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Written Answers

Volume 478: debated on Friday 15 September 1950

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Written Answers To Questions

Friday, 15th September, 1950

Maintenance Orders (Prison Sentences)

asked the Secretary of State for the Home Department how many men have been sent to prison for each year since 1939 for non-compliance with maintenance orders.

The number of men received into prison in England and Wales for non-compliance with wife-maintenance orders from 1939 to 1949 is as follows:1939, 1,958; 1940, 1,517; 1941, 1,412; 1942, 1,597; 1943, 1,788; 1944, 1,819; 1945, 2,182; 1946, 2,354; 1947, 2,945; 1948, 3,450; 1949, 3,365.

Road Vehicles (Statistics)

asked the Minister of Transport whether he will publish a list showing the number of mechanically-propelled vehicles on the roads at the latest known date and at 10 yearly periods previously, so far as they are available.

The numbers of mechanically-propelled road vehicles for which licences were current on the dates given below were as follows:

31st MayNumber
The figure for 1940 was affected by the war. That for 1921 is the earliest available.

Property Valuation (Inspection)

asked the Minister of Town and Country Planning why Form C.V. 109 is being issued by the Valuation Office denoting loss of development value without any prior inspection of the premises involved.

The normal practice is for an inspection of the premises to be made before this form is issued. In some cases, for example where the property has recently been inspected for another purpose, there may be no inspection. If the hon. Member has in mind any cases, where difficulty has arisen I will look into them if he will let me have details.

Unestablished Civil Servants (Gratuities)

asked the Chancellor of the Exchequer what is the total amount so far paid out as gratuities to temporary civil servants who have resigned their employment.

Under the Superannuation Act of 1949 gratuities are payable to-unestablished staff with at least seven years' service on termination of their service, whether as a result of redundancy, ill health, age or resignation. Separate records are not kept of the amounts paid under the various causes of termination, but the total amount paid in gratuities to unestablished staff between 14th July, 1949, and 31st August, 1950, was approximately £1,850,000.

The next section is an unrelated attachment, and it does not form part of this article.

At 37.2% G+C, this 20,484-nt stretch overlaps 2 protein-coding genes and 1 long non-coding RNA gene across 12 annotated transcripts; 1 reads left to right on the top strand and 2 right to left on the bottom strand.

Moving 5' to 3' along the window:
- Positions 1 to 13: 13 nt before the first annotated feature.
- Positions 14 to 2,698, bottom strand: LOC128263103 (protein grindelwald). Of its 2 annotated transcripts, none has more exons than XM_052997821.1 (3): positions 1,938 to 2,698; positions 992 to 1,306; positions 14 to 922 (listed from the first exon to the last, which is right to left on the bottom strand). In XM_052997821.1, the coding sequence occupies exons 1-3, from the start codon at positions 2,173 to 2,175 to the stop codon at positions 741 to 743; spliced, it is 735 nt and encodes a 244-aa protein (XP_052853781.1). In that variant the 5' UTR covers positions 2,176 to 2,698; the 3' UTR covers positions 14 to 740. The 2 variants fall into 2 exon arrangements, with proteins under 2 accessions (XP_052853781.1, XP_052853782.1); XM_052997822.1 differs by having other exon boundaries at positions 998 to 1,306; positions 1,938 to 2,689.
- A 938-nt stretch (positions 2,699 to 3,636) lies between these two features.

Formosa (Consultations)

asked the Secretary of State for Foreign Affairs if he will state His Majesty's Government's short-term and long-term policy regarding the defence of Formosa and its future status; and what steps have recently been taken to co-ordinate this policy with the United. States policy or to urge a discussion of these problems by the United Nations.

The main aim of His Majesty's Government is to help in securing a generally acceptable and peaceful solution of the Formosan problem. To this end His Majesty's Government have been in close consultation not only with the United States Government but also with Commonwealth Governments. My right hon. Friend will also be discussing some aspects of this problem with his United States and French colleagues in New York. Naturally we shall take advantage of any opportunity which may arise within the United Nations to bring about a solution. At this juncture, therefore, it would not be appropriate to add to the statements already made on our policy regarding Formosa.

British Seaman (Imprisonment, Archangel)

asked the Secretary of State for Foreign Affairs if he will make a statement on the recent trial and sentence by the Soviet authorities of Mr. V. V. Barnes at Archangel; and what further action he is contemplating.

According to reports appearing in the Soviet Press Mr. Barnes, the Mate of the British ship "Tintern Abbey," was brought before a People's Court in Archangel last month and sentenced to serve three months' imprisonment for "hooliganism." The charge appears to have been based on the allegation of a Soviet dock worker that Mr. Barnes struck him with a length of wood while the "Tintern Abbey" was loading timber. The Soviet authorities have been asked to furnish a copy of the record of the Court proceedings and to allow a member of the Embassy staff to visit Mr. Barnes.

"British Ally"

asked the Secretary of State for Foreign Affairs if he is aware that the Soviet Government has obliged the newspaper "British Ally" to cease publication; and what reciprocal action he proposes to take against those responsible for Soviet Government publications in this country.